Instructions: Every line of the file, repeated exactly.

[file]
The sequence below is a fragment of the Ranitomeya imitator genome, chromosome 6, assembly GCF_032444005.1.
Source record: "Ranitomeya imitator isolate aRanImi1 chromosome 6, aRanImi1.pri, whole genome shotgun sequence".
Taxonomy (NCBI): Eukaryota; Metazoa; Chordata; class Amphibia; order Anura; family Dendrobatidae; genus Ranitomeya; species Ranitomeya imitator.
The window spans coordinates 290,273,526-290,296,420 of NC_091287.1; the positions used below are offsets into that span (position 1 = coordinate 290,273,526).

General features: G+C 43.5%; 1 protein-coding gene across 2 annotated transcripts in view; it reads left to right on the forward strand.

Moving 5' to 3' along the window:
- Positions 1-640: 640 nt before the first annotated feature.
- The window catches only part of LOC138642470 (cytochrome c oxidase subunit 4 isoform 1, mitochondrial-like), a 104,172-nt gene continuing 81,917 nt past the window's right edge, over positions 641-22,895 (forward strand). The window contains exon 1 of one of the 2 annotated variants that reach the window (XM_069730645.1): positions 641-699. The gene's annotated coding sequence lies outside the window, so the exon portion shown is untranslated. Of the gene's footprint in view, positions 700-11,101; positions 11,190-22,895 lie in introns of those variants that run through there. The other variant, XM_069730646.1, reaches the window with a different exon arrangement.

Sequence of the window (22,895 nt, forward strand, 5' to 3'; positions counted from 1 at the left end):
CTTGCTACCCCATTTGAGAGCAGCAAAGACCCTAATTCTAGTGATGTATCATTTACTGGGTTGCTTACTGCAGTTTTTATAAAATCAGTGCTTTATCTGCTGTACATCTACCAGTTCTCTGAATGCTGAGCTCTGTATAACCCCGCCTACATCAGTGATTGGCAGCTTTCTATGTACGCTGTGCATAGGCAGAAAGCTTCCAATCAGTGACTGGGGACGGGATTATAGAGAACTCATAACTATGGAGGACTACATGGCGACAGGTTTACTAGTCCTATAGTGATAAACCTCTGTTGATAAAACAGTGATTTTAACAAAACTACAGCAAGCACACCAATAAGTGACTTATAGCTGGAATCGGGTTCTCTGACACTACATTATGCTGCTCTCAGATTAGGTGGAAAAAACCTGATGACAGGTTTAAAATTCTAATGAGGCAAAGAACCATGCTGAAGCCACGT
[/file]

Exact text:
The sequence below is a fragment of the Ranitomeya imitator genome, chromosome 6, assembly GCF_032444005.1.
Source record: "Ranitomeya imitator isolate aRanImi1 chromosome 6, aRanImi1.pri, whole genome shotgun sequence".
Taxonomy (NCBI): Eukaryota; Metazoa; Chordata; class Amphibia; order Anura; family Dendrobatidae; genus Ranitomeya; species Ranitomeya imitator.
The window spans coordinates 290,273,526-290,296,420 of NC_091287.1; the positions used below are offsets into that span (position 1 = coordinate 290,273,526).

General features: G+C 43.5%; 1 protein-coding gene across 2 annotated transcripts in view; it reads left to right on the forward strand.

Moving 5' to 3' along the window:
- Positions 1-640: 640 nt before the first annotated feature.
- The window catches only part of LOC138642470 (cytochrome c oxidase subunit 4 isoform 1, mitochondrial-like), a 104,172-nt gene continuing 81,917 nt past the window's right edge, over positions 641-22,895 (forward strand). The window contains exon 1 of one of the 2 annotated variants that reach the window (XM_069730645.1): positions 641-699. The gene's annotated coding sequence lies outside the window, so the exon portion shown is untranslated. Of the gene's footprint in view, positions 700-11,101; positions 11,190-22,895 lie in introns of those variants that run through there. The other variant, XM_069730646.1, reaches the window with a different exon arrangement.

Sequence of the window (22,895 nt, forward strand, 5' to 3'; positions counted from 1 at the left end):
CTTGCTACCCCATTTGAGAGCAGCAAAGACCCTAATTCTAGTGATGTATCATTTACTGGGTTGCTTACTGCAGTTTTTATAAAATCAGTGCTTTATCTGCTGTACATCTACCAGTTCTCTGAATGCTGAGCTCTGTATAACCCCGCCTACATCAGTGATTGGCAGCTTTCTATGTACGCTGTGCATAGGCAGAAAGCTTCCAATCAGTGACTGGGGACGGGATTATAGAGAACTCATAACTATGGAGGACTACATGGCGACAGGTTTACTAGTCCTATAGTGATAAACCTCTGTTGATAAAACAGTGATTTTAACAAAACTACAGCAAGCACACCAATAAGTGACTTATAGCTGGAATCGGGTTCTCTGACACTACATTATGCTGCTCTCAGATTAGGTGGAAAAAACCTGATGACAGGTTTAAAATTCTAATGAGGCAAAGAACCATGCTGAAGCCACGT